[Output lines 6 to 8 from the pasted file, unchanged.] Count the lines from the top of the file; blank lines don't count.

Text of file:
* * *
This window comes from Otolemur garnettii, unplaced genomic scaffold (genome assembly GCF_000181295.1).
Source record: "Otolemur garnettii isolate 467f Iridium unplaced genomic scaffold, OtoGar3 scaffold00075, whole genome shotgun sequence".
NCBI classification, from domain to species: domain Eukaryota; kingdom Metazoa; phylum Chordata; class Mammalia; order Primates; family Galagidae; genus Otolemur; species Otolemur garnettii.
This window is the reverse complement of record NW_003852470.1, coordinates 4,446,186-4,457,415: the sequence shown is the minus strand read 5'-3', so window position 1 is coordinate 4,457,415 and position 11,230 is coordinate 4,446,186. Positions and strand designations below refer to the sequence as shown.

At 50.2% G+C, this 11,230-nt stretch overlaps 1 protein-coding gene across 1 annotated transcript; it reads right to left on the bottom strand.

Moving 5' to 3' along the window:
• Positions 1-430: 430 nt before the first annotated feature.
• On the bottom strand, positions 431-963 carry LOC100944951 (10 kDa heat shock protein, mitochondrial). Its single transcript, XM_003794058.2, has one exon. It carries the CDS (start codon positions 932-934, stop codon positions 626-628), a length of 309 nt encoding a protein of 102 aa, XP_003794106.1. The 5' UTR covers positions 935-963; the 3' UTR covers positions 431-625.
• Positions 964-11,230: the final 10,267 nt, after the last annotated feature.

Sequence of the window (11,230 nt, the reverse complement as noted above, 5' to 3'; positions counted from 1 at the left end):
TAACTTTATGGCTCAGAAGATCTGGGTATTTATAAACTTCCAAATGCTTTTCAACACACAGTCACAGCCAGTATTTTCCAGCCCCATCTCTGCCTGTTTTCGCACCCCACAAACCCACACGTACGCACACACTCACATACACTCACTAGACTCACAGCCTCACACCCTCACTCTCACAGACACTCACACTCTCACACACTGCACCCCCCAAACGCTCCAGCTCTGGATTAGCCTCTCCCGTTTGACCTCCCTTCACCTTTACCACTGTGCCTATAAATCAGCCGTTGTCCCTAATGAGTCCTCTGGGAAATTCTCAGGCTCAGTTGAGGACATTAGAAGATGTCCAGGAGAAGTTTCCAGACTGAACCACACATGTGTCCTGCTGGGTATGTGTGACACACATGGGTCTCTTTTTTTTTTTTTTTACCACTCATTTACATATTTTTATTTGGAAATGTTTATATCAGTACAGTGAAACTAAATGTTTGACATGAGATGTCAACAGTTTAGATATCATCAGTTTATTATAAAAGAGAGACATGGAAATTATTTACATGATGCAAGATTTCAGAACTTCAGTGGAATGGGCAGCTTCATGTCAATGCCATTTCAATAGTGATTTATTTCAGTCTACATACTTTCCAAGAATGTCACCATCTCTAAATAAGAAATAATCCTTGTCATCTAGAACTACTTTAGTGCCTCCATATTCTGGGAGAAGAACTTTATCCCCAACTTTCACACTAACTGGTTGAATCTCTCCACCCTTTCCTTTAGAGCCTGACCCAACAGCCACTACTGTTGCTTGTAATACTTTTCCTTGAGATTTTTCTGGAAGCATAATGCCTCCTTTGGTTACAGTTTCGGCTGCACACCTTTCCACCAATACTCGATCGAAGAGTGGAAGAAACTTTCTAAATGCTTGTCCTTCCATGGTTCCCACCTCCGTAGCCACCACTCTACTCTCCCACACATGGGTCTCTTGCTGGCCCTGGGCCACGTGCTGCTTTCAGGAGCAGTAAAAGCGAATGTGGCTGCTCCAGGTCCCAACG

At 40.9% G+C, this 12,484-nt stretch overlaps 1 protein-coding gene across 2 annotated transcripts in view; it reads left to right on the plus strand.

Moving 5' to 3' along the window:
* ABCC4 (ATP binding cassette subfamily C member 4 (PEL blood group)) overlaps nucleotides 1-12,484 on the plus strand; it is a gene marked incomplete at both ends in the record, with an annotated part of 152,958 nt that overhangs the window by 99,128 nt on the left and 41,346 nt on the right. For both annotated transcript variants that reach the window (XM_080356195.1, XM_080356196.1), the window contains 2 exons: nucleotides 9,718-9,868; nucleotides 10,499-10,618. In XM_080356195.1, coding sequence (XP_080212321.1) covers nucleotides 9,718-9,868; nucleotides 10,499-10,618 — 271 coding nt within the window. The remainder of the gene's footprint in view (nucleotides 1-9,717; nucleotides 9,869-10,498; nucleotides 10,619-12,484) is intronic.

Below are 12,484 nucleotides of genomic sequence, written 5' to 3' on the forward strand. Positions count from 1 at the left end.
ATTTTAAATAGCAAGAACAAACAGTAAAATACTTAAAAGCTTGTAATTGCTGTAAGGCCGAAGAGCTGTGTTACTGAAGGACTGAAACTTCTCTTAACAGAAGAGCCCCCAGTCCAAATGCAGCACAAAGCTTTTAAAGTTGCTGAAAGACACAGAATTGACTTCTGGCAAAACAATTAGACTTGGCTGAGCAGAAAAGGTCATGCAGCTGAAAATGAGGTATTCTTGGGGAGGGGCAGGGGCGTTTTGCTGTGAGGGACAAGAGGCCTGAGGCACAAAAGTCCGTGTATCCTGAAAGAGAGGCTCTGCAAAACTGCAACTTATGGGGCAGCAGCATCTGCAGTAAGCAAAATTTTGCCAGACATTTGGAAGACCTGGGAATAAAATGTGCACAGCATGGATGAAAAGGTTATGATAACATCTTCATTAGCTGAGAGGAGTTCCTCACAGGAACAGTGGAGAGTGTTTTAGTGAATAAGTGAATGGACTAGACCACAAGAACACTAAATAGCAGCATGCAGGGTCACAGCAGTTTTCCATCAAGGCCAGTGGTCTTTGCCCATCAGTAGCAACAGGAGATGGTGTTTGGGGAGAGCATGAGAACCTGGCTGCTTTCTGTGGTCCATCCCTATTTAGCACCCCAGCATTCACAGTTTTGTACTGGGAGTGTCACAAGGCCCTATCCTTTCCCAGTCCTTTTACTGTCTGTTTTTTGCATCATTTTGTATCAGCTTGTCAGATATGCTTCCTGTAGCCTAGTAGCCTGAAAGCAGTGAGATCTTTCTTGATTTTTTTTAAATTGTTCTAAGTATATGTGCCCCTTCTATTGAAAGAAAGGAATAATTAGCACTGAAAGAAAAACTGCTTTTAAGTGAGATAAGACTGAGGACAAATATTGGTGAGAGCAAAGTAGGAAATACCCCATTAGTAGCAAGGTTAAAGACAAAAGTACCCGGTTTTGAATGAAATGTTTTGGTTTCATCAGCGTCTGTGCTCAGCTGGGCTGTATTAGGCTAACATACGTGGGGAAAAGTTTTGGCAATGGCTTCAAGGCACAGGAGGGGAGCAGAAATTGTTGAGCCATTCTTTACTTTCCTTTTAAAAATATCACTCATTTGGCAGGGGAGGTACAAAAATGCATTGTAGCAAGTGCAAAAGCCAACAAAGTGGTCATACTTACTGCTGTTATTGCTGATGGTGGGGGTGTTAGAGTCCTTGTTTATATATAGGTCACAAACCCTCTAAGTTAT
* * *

Moving 5' to 3' along the window:
• Positions 1-430: 430 nt before the first annotated feature.
• On the bottom strand, positions 431-963 carry LOC100944951 (10 kDa heat shock protein, mitochondrial). Its single transcript, XM_003794058.2, has one exon. It carries the CDS (start codon positions 932-934, stop codon positions 626-628), a length of 309 nt encoding a protein of 102 aa, XP_003794106.1. The 5' UTR covers positions 935-963; the 3' UTR covers positions 431-625.